Air travelers, a lot has changed since 9/11.  Do you remember some airports before 9/11 had those “security” people who checked your luggage claim checks against the bags you were taking with you? Where are they now? Who is watching out for your luggage until you claim it at the carousel?

The answer is NOONE is watching out for your luggage anymore or anywhere that I have heard of!! This means your bags are at risk until you pick them up yourself………. Why you ask? and what should you do? Allow me to offer some expert advise and clarification of what changed and why.

First of all, the airlines paid for the security companies that checked baggage checks against your luggage. After 9/11 the government abolished privotized security companies.

Two things came into play in 2001, the crash of the tech market and the terrorist attacks against our nation and the commercial airlines.  The airlines were already suffering financially due to the loss of a great deal of business travelers from the tech market crash. Business travelers are the bread and butter to the airlines because they pay the last minute higher priced air fare. Second was the entire nations aviation was halted for the first time in our nations history for 3 days before the first flight resumed.

Costs had to be evaluated and money had to be saved now. One of the first things to go was the baggage ID checkers. Then many airline employees lost their jobs as well due to reductions in force (RIF)

Baggage could stand on its own. Also the luggage security people did not exist at all airports nationwide. Many baggage claim areas at many airports did not have the design to coral so many travelers in a baggage area becuase there also had to be appropriate fire exits etc. There were certain safety criteria that had to be in place for the coral system to effectively work.

There was one airport that had security inspectors in place and a theft ring evloved within the baggage check ID inspectors and they were targeting golf clubs.

I highly doubt you will see this type of security return as airlines are focused mainly on their two highest costs, fuel and labor. And that is why you have to take control and responsiblity for your luggage when you travel. Noone has your best interest at hand with your luggage except you.

What can you do to protect yourself?

  • Don’t pack anything you cannot afford to lose, live without, or seal the deal without it!
  • When you exit the aircraft, make a mad dash to the baggage carousel.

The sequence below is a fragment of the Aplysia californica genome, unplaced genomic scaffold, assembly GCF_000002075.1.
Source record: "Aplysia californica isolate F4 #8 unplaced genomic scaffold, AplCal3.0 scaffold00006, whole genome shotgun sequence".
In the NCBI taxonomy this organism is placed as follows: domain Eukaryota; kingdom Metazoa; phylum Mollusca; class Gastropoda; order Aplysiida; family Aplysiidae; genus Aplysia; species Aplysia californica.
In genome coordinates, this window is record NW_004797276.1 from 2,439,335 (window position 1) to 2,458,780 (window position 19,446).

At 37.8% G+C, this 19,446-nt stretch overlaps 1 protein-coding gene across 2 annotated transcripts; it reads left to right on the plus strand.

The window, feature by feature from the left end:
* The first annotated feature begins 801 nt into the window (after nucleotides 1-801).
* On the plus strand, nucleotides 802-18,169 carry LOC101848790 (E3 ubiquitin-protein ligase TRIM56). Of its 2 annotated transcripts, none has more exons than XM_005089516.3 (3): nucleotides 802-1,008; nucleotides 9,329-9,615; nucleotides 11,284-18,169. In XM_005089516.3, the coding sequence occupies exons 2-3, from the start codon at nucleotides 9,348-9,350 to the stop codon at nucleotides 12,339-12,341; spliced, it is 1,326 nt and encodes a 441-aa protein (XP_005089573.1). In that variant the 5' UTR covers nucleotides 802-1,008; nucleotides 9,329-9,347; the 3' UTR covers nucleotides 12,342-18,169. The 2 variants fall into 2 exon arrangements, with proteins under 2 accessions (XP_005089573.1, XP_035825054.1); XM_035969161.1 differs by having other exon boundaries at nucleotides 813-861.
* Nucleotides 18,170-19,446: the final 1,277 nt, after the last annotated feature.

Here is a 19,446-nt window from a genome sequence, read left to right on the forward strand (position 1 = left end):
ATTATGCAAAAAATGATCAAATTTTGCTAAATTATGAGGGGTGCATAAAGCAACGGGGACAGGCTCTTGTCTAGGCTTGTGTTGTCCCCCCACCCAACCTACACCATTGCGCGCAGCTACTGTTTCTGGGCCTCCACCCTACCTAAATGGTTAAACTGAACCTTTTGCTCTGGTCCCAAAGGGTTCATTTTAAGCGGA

• If you have to make a restroom stop, do it quickly and preferably once you arrive to the baggage carousel, or take turns if you are with your family, group, or travel companion.
  • Most off-loads of baggage take about 20-25 minutes to arrive to the baggage carousel depending on how many passengers and bags are on your flight will determine more or less time as will the size of the airport and distance from the gate to the terminal.  Small airports take less time to get your bags to the carousel than larger airports will.
  • Mark your luggage so it stands out from the crowd, secure ribbons, colored tape etc. to help you identify it quickly.
  • Stand at the beginning area of the baggage carousel where the bags come out so your luggage does not get caught up traveling around the carousel where others may get to it before you do.
  • If you have an oversize bag such as golf clubs, bikes, surfboards, or other such oversized checked items, ask your airline representative where you can retrieve your item as in most cases a different location for delivery of your item will bu used to drop the items than the carousel where regular sized bags are off-loaded.
  • DO NOT stop to eat, have a meeting, wait for a friend to arrive on their flight, shop, get coffee etc.
  • Hesitation on your part leaves an open opportunity to would be petty thieves to roll off with your luggage and personal property.
  • Maintain vigilance at all times while waiting for your luggage to arrive.
  • When you have your luggage, do not leave it unattended or turn your back on it.  I did that once when I had the old heavy camcorder in the large metal case and set it at my feet then turned my back to it without thinking in a small airport, when I turned around, it was gone, stolen while just inches away from me while I had my back turned. Don’t let it happen to you.

Doing these things will certainly enhance your luggage safety at the carousel. You can read more about these valauble tips and more information you should know when you travel at www.TheEmptyCarousel.com

Safe and happy travels where ever they take you and remember you can always post a comment here or at the website listed above. My advice is always free through these venues and by educating youself on what you can do to protect your property and understanding the entire baggage process will not only benefit you but the entire system of air travel and all parties involved.

Scott T. Mueller